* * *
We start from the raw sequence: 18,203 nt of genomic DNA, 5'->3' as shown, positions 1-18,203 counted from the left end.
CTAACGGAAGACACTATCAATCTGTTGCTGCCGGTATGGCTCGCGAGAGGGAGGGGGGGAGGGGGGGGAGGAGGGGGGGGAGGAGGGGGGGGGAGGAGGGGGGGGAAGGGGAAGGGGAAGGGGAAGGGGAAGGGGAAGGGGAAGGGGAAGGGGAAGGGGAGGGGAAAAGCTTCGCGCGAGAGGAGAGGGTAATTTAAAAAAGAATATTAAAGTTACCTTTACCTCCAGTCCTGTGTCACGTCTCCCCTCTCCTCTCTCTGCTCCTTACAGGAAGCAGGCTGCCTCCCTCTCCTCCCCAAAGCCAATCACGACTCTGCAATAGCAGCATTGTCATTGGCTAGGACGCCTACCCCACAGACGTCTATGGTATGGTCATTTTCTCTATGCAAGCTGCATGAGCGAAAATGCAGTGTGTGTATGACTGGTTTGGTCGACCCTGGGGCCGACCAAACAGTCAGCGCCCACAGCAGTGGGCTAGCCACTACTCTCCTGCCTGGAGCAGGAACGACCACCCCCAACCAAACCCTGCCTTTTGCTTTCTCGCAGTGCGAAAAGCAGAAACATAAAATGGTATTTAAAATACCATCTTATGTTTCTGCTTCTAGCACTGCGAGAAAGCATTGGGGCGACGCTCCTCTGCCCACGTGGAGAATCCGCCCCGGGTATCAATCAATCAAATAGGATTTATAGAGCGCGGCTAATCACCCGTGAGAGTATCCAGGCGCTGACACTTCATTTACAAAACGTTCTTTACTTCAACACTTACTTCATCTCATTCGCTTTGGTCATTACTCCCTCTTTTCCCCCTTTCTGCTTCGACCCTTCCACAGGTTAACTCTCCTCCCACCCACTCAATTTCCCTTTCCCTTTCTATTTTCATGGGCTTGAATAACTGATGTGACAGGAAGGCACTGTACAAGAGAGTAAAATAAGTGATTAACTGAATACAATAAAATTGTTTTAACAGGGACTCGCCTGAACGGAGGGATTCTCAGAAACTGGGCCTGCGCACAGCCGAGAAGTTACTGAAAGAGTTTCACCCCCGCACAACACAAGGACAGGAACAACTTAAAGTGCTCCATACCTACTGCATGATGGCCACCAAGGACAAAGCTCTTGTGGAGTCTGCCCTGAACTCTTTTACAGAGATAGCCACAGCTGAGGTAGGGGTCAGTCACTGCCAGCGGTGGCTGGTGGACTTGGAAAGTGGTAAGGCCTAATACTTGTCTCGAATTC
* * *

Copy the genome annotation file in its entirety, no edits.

We start from the raw sequence: 18,203 nt of genomic DNA, 5'->3' as shown, positions 1-18,203 counted from the left end.
CTAACGGAAGACACTATCAATCTGTTGCTGCCGGTATGGCTCGCGAGAGGGAGGGGGGGAGGGGGGGGAGGAGGGGGGGGAGGAGGGGGGGGGAGGAGGGGGGGGAAGGGGAAGGGGAAGGGGAAGGGGAAGGGGAAGGGGAAGGGGAAGGGGAAGGGGAGGGGAAAAGCTTCGCGCGAGAGGAGAGGGTAATTTAAAAAAGAATATTAAAGTTACCTTTACCTCCAGTCCTGTGTCACGTCTCCCCTCTCCTCTCTCTGCTCCTTACAGGAAGCAGGCTGCCTCCCTCTCCTCCCCAAAGCCAATCACGACTCTGCAATAGCAGCATTGTCATTGGCTAGGACGCCTACCCCACAGACGTCTATGGTATGGTCATTTTCTCTATGCAAGCTGCATGAGCGAAAATGCAGTGTGTGTATGACTGGTTTGGTCGACCCTGGGGCCGACCAAACAGTCAGCGCCCACAGCAGTGGGCTAGCCACTACTCTCCTGCCTGGAGCAGGAACGACCACCCCCAACCAAACCCTGCCTTTTGCTTTCTCGCAGTGCGAAAAGCAGAAACATAAAATGGTATTTAAAATACCATCTTATGTTTCTGCTTCTAGCACTGCGAGAAAGCATTGGGGCGACGCTCCTCTGCCCACGTGGAGAATCCGCCCCGGGTATCAATCAATCAAATAGGATTTATAGAGCGCGGCTAATCACCCGTGAGAGTATCCAGGCGCTGACACTTCATTTACAAAACGTTCTTTACTTCAACACTTACTTCATCTCATTCGCTTTGGTCATTACTCCCTCTTTTCCCCCTTTCTGCTTCGACCCTTCCACAGGTTAACTCTCCTCCCACCCACTCAATTTCCCTTTCCCTTTCTATTTTCATGGGCTTGAATAACTGATGTGACAGGAAGGCACTGTACAAGAGAGTAAAATAAGTGATTAACTGAATACAATAAAATTGTTTTAACAGGGACTCGCCTGAACGGAGGGATTCTCAGAAACTGGGCCTGCGCACAGCCGAGAAGTTACTGAAAGAGTTTCACCCCCGCACAACACAAGGACAGGAACAACTTAAAGTGCTCCATACCTACTGCATGATGGCCACCAAGGACAAAGCTCTTGTGGAGTCTGCCCTGAACTCTTTTACAGAGATAGCCACAGCTGAGGTAGGGGTCAGTCACTGCCAGCGGTGGCTGGTGGACTTGGAAAGTGGTAAGGCCTAATACTTGTCTCGAATTC